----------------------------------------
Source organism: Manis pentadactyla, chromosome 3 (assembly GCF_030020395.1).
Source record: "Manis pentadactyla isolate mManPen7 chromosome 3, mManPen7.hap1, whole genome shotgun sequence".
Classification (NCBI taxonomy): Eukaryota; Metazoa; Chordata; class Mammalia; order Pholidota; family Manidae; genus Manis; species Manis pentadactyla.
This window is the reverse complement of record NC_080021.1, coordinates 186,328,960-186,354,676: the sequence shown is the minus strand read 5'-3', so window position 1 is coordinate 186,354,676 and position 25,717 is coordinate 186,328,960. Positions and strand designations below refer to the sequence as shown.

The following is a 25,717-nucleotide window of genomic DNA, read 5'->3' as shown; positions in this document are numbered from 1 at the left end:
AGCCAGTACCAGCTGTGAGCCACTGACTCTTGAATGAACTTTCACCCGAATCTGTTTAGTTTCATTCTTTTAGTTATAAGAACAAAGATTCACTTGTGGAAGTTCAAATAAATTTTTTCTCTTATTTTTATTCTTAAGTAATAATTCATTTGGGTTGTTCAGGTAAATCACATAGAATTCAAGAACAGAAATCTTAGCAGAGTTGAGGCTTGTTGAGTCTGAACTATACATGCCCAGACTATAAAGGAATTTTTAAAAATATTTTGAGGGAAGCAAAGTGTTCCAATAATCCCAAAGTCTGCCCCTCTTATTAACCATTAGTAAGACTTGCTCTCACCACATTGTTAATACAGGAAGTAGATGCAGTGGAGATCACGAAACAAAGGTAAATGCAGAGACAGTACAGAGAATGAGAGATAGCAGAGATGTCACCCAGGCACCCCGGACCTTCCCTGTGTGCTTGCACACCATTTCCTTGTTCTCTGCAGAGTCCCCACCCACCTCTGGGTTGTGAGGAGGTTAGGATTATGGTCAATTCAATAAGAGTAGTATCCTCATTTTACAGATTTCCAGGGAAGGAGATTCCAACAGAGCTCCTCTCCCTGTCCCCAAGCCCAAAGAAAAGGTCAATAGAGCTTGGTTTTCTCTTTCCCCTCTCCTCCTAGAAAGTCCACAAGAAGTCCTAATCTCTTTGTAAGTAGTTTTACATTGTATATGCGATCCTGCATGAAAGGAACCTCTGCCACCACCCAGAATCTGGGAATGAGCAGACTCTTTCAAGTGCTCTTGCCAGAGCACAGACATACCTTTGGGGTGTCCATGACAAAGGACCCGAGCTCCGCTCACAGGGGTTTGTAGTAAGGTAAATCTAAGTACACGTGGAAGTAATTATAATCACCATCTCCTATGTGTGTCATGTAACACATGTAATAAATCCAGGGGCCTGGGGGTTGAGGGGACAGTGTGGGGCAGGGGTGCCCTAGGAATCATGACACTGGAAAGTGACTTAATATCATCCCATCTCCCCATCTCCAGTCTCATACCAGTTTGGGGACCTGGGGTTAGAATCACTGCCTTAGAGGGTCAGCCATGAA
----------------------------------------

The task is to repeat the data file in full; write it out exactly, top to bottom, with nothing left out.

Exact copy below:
Source organism: Manis pentadactyla, chromosome 3 (assembly GCF_030020395.1).
Source record: "Manis pentadactyla isolate mManPen7 chromosome 3, mManPen7.hap1, whole genome shotgun sequence".
Classification (NCBI taxonomy): Eukaryota; Metazoa; Chordata; class Mammalia; order Pholidota; family Manidae; genus Manis; species Manis pentadactyla.
This window is the reverse complement of record NC_080021.1, coordinates 186,328,960-186,354,676: the sequence shown is the minus strand read 5'-3', so window position 1 is coordinate 186,354,676 and position 25,717 is coordinate 186,328,960. Positions and strand designations below refer to the sequence as shown.

The following is a 25,717-nucleotide window of genomic DNA, read 5'->3' as shown; positions in this document are numbered from 1 at the left end:
AGCCAGTACCAGCTGTGAGCCACTGACTCTTGAATGAACTTTCACCCGAATCTGTTTAGTTTCATTCTTTTAGTTATAAGAACAAAGATTCACTTGTGGAAGTTCAAATAAATTTTTTCTCTTATTTTTATTCTTAAGTAATAATTCATTTGGGTTGTTCAGGTAAATCACATAGAATTCAAGAACAGAAATCTTAGCAGAGTTGAGGCTTGTTGAGTCTGAACTATACATGCCCAGACTATAAAGGAATTTTTAAAAATATTTTGAGGGAAGCAAAGTGTTCCAATAATCCCAAAGTCTGCCCCTCTTATTAACCATTAGTAAGACTTGCTCTCACCACATTGTTAATACAGGAAGTAGATGCAGTGGAGATCACGAAACAAAGGTAAATGCAGAGACAGTACAGAGAATGAGAGATAGCAGAGATGTCACCCAGGCACCCCGGACCTTCCCTGTGTGCTTGCACACCATTTCCTTGTTCTCTGCAGAGTCCCCACCCACCTCTGGGTTGTGAGGAGGTTAGGATTATGGTCAATTCAATAAGAGTAGTATCCTCATTTTACAGATTTCCAGGGAAGGAGATTCCAACAGAGCTCCTCTCCCTGTCCCCAAGCCCAAAGAAAAGGTCAATAGAGCTTGGTTTTCTCTTTCCCCTCTCCTCCTAGAAAGTCCACAAGAAGTCCTAATCTCTTTGTAAGTAGTTTTACATTGTATATGCGATCCTGCATGAAAGGAACCTCTGCCACCACCCAGAATCTGGGAATGAGCAGACTCTTTCAAGTGCTCTTGCCAGAGCACAGACATACCTTTGGGGTGTCCATGACAAAGGACCCGAGCTCCGCTCACAGGGGTTTGTAGTAAGGTAAATCTAAGTACACGTGGAAGTAATTATAATCACCATCTCCTATGTGTGTCATGTAACACATGTAATAAATCCAGGGGCCTGGGGGTTGAGGGGACAGTGTGGGGCAGGGGTGCCCTAGGAATCATGACACTGGAAAGTGACTTAATATCATCCCATCTCCCCATCTCCAGTCTCATACCAGTTTGGGGACCTGGGGTTAGAATCACTGCCTTAGAGGGTCAGCCATGAA